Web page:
Non-diagonal elements of the Schwarzchild metric

The Schwarzchild metric is the most general spherically symmetric, vacuum solution of the Einstein field equations.

I was wondering if there was a simple argument to explain why the Schwarzchild metric is diagonal in the spherical coordinate system, i.e. of the form

$$ds^2 = dt^2 + \cdots d\theta^2 + \cdots d\phi^2 + \cdots dr^2.$$

This Wikipedia article gives a really simple explanation which seems false.

(When you write the transformation law for $g_{\mu 4}$, it should be understood: $$g'_{\mu 4} (x') = \frac{\partial x^\alpha}{\partial x'^\mu}\frac{\partial x^\beta}{\partial x'^4}g_{\alpha\beta}(x)= -g_{\mu 4}(x) ,$$ while at the same time the invariance tells you that $$g'_{\mu 4}(x') = g_{\mu 4}(x') .$$ This leads to the conclusion that $$g_{\mu 4}(x') = -g_{\mu 4}(x) ,$$ but I fail to see how to go further in the reasoning without any aditionnal assumption.)

Other derivations either start from the diagonal form or are much more complicated.

It's probably a dumb question, but I fail to see a simple argument.

• I'm ok with the general transformation law part, but there's no reason to say that $g_{\mu,\nu}$ is invariant under those symmetries. – Jeannette Oct 17 '16 at 10:07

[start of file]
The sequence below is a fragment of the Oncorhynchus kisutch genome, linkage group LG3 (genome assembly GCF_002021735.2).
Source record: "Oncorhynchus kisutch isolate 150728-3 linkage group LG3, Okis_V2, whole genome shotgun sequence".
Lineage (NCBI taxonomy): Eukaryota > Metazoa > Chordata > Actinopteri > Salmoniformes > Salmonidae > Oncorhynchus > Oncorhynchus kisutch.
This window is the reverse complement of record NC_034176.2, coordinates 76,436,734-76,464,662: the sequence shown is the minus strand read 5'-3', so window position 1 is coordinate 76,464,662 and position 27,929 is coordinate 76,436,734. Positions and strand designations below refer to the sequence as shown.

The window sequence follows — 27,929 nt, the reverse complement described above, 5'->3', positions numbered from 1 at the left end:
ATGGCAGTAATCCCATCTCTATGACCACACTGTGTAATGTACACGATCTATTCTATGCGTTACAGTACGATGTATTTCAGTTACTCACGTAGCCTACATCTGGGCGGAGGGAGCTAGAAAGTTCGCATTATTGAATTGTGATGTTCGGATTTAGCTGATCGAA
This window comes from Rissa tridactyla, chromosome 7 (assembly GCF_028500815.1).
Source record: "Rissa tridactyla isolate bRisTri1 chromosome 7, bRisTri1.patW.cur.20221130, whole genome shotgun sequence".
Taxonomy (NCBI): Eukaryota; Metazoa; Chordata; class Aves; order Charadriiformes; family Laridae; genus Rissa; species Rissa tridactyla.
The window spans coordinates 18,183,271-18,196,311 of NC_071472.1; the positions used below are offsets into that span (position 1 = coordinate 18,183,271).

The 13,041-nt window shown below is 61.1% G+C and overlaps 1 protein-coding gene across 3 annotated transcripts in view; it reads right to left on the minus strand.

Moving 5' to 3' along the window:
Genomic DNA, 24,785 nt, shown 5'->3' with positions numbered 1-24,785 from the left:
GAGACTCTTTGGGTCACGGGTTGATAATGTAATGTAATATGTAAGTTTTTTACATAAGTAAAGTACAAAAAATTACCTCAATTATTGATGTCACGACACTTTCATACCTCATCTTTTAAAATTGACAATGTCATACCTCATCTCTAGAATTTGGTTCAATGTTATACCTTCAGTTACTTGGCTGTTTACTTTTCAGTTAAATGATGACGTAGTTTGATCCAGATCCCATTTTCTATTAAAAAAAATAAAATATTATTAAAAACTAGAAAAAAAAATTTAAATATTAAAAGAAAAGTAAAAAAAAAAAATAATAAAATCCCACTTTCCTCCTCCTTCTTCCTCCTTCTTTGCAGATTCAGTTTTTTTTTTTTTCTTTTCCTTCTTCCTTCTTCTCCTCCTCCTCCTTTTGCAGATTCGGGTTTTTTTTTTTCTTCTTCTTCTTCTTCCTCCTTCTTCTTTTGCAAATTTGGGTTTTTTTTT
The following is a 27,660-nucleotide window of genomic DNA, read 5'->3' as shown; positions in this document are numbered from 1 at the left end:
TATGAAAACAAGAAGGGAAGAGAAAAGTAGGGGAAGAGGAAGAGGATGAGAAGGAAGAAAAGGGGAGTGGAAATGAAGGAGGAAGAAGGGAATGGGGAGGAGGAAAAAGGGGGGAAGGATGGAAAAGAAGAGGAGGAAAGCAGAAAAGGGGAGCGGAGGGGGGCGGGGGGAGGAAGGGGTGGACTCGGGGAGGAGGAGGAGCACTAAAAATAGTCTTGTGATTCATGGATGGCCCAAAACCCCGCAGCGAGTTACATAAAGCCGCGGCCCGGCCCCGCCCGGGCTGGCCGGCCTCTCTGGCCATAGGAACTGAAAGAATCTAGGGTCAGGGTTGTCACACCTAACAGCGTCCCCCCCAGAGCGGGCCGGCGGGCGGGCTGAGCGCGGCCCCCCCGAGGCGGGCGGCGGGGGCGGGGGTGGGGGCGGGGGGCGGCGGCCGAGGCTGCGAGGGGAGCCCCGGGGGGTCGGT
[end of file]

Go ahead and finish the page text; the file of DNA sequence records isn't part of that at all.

• - I was wondering if there was a simple argument to explain why the Schwarzchild metric is diagonal in the spherical coordinate system - I may be missing something here, but isn't the fact that it just is diagonal an explanation in itself? And about spherical coordinates: it is rather due to the fact that the metric is of this particularly simple form in these coordinates that we call them spherical, not the other way around. – Prof. Legolasov Oct 21 '16 at 12:14

OP is right: For a generic pseudo-Riemannian manifold $(M;g)$, there does not necessarily exist an open coordinate neighborhoods $U\subseteq M$, where the metric $g_{|U}$ is on diagonal form. Fermi normal coordinates always ensure a diagonal form along a geodesic $\gamma$ (but not necessarily in the ambient spacetime outside the geodesic). However, the Schwarzschild geometry has Killing symmetries that ensure that diagonal metrics exist in open neighborhoods.